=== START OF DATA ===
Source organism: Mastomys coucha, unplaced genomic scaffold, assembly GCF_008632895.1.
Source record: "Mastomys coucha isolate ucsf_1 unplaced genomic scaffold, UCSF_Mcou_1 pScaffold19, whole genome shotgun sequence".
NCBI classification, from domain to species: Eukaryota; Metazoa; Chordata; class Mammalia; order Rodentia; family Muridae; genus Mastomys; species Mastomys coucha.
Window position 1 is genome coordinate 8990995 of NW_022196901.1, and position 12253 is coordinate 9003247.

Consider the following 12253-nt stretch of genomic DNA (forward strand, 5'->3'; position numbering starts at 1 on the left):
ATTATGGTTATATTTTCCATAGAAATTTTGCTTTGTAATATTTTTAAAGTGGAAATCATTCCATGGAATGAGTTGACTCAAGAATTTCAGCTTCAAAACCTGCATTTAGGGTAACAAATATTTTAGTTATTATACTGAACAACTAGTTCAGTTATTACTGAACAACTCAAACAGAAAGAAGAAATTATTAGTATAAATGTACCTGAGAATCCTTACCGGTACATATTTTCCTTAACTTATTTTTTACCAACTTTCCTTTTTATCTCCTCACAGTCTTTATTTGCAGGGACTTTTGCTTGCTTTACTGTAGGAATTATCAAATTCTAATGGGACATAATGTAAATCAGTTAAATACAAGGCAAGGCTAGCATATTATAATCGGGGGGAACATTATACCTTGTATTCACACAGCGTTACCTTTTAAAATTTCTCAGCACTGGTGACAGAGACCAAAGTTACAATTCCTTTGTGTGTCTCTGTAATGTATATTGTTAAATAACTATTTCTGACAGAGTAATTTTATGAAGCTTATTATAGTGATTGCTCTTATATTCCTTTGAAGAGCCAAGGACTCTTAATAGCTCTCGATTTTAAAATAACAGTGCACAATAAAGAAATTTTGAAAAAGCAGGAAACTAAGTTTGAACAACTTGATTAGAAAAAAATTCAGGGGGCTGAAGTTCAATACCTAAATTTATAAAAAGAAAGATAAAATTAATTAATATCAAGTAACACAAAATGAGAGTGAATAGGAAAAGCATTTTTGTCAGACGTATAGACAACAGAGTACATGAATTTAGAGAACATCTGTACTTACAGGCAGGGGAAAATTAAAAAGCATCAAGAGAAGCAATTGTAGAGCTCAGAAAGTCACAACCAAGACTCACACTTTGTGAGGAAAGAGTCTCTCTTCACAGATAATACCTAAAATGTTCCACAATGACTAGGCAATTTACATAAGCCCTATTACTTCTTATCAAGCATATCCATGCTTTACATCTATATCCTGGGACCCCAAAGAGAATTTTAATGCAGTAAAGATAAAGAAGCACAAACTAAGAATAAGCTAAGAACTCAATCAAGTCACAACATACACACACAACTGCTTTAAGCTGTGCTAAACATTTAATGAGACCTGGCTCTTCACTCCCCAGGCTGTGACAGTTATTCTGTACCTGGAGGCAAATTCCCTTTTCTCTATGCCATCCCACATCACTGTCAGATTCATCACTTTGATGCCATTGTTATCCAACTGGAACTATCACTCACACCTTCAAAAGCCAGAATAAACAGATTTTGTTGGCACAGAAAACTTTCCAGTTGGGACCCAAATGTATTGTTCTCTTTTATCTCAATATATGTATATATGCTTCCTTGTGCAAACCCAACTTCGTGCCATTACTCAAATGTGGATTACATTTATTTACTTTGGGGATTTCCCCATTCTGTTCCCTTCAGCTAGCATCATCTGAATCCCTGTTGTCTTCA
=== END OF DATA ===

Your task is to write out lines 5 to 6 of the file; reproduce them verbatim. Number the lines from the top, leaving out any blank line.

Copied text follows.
Consider the following 12253-nt stretch of genomic DNA (forward strand, 5'->3'; position numbering starts at 1 on the left):
ATTATGGTTATATTTTCCATAGAAATTTTGCTTTGTAATATTTTTAAAGTGGAAATCATTCCATGGAATGAGTTGACTCAAGAATTTCAGCTTCAAAACCTGCATTTAGGGTAACAAATATTTTAGTTATTATACTGAACAACTAGTTCAGTTATTACTGAACAACTCAAACAGAAAGAAGAAATTATTAGTATAAATGTACCTGAGAATCCTTACCGGTACATATTTTCCTTAACTTATTTTTTACCAACTTTCCTTTTTATCTCCTCACAGTCTTTATTTGCAGGGACTTTTGCTTGCTTTACTGTAGGAATTATCAAATTCTAATGGGACATAATGTAAATCAGTTAAATACAAGGCAAGGCTAGCATATTATAATCGGGGGGAACATTATACCTTGTATTCACACAGCGTTACCTTTTAAAATTTCTCAGCACTGGTGACAGAGACCAAAGTTACAATTCCTTTGTGTGTCTCTGTAATGTATATTGTTAAATAACTATTTCTGACAGAGTAATTTTATGAAGCTTATTATAGTGATTGCTCTTATATTCCTTTGAAGAGCCAAGGACTCTTAATAGCTCTCGATTTTAAAATAACAGTGCACAATAAAGAAATTTTGAAAAAGCAGGAAACTAAGTTTGAACAACTTGATTAGAAAAAAATTCAGGGGGCTGAAGTTCAATACCTAAATTTATAAAAAGAAAGATAAAATTAATTAATATCAAGTAACACAAAATGAGAGTGAATAGGAAAAGCATTTTTGTCAGACGTATAGACAACAGAGTACATGAATTTAGAGAACATCTGTACTTACAGGCAGGGGAAAATTAAAAAGCATCAAGAGAAGCAATTGTAGAGCTCAGAAAGTCACAACCAAGACTCACACTTTGTGAGGAAAGAGTCTCTCTTCACAGATAATACCTAAAATGTTCCACAATGACTAGGCAATTTACATAAGCCCTATTACTTCTTATCAAGCATATCCATGCTTTACATCTATATCCTGGGACCCCAAAGAGAATTTTAATGCAGTAAAGATAAAGAAGCACAAACTAAGAATAAGCTAAGAACTCAATCAAGTCACAACATACACACACAACTGCTTTAAGCTGTGCTAAACATTTAATGAGACCTGGCTCTTCACTCCCCAGGCTGTGACAGTTATTCTGTACCTGGAGGCAAATTCCCTTTTCTCTATGCCATCCCACATCACTGTCAGATTCATCACTTTGATGCCATTGTTATCCAACTGGAACTATCACTCACACCTTCAAAAGCCAGAATAAACAGATTTTGTTGGCACAGAAAACTTTCCAGTTGGGACCCAAATGTATTGTTCTCTTTTATCTCAATATATGTATATATGCTTCCTTGTGCAAACCCAACTTCGTGCCATTACTCAAATGTGGATTACATTTATTTACTTTGGGGATTTCCCCATTCTGTTCCCTTCAGCTAGCATCATCTGAATCCCTGTTGTCTTCA